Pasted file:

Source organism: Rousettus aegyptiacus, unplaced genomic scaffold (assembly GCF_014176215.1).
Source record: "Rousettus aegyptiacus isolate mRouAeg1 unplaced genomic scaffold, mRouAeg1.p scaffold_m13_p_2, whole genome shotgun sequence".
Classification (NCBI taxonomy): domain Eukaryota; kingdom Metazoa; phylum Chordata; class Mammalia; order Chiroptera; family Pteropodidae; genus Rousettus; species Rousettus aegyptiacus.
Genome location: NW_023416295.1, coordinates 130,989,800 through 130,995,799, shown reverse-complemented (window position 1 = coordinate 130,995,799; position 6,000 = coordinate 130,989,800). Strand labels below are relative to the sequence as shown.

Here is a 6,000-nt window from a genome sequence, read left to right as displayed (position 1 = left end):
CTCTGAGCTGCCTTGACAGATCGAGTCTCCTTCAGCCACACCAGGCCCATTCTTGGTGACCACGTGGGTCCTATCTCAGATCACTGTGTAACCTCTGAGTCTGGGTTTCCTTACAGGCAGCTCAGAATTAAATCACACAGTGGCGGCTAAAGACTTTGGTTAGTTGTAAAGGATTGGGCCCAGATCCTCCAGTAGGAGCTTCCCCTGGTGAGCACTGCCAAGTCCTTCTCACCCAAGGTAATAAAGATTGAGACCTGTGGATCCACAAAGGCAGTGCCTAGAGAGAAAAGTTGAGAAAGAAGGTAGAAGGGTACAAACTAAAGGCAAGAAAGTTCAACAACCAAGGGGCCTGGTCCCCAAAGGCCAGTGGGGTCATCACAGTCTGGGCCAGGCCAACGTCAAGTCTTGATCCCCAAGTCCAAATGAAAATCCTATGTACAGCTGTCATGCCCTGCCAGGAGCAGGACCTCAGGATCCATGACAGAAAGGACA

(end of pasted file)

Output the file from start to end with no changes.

Source organism: Rousettus aegyptiacus, unplaced genomic scaffold (assembly GCF_014176215.1).
Source record: "Rousettus aegyptiacus isolate mRouAeg1 unplaced genomic scaffold, mRouAeg1.p scaffold_m13_p_2, whole genome shotgun sequence".
Classification (NCBI taxonomy): domain Eukaryota; kingdom Metazoa; phylum Chordata; class Mammalia; order Chiroptera; family Pteropodidae; genus Rousettus; species Rousettus aegyptiacus.
Genome location: NW_023416295.1, coordinates 130,989,800 through 130,995,799, shown reverse-complemented (window position 1 = coordinate 130,995,799; position 6,000 = coordinate 130,989,800). Strand labels below are relative to the sequence as shown.

Here is a 6,000-nt window from a genome sequence, read left to right as displayed (position 1 = left end):
CTCTGAGCTGCCTTGACAGATCGAGTCTCCTTCAGCCACACCAGGCCCATTCTTGGTGACCACGTGGGTCCTATCTCAGATCACTGTGTAACCTCTGAGTCTGGGTTTCCTTACAGGCAGCTCAGAATTAAATCACACAGTGGCGGCTAAAGACTTTGGTTAGTTGTAAAGGATTGGGCCCAGATCCTCCAGTAGGAGCTTCCCCTGGTGAGCACTGCCAAGTCCTTCTCACCCAAGGTAATAAAGATTGAGACCTGTGGATCCACAAAGGCAGTGCCTAGAGAGAAAAGTTGAGAAAGAAGGTAGAAGGGTACAAACTAAAGGCAAGAAAGTTCAACAACCAAGGGGCCTGGTCCCCAAAGGCCAGTGGGGTCATCACAGTCTGGGCCAGGCCAACGTCAAGTCTTGATCCCCAAGTCCAAATGAAAATCCTATGTACAGCTGTCATGCCCTGCCAGGAGCAGGACCTCAGGATCCATGACAGAAAGGACA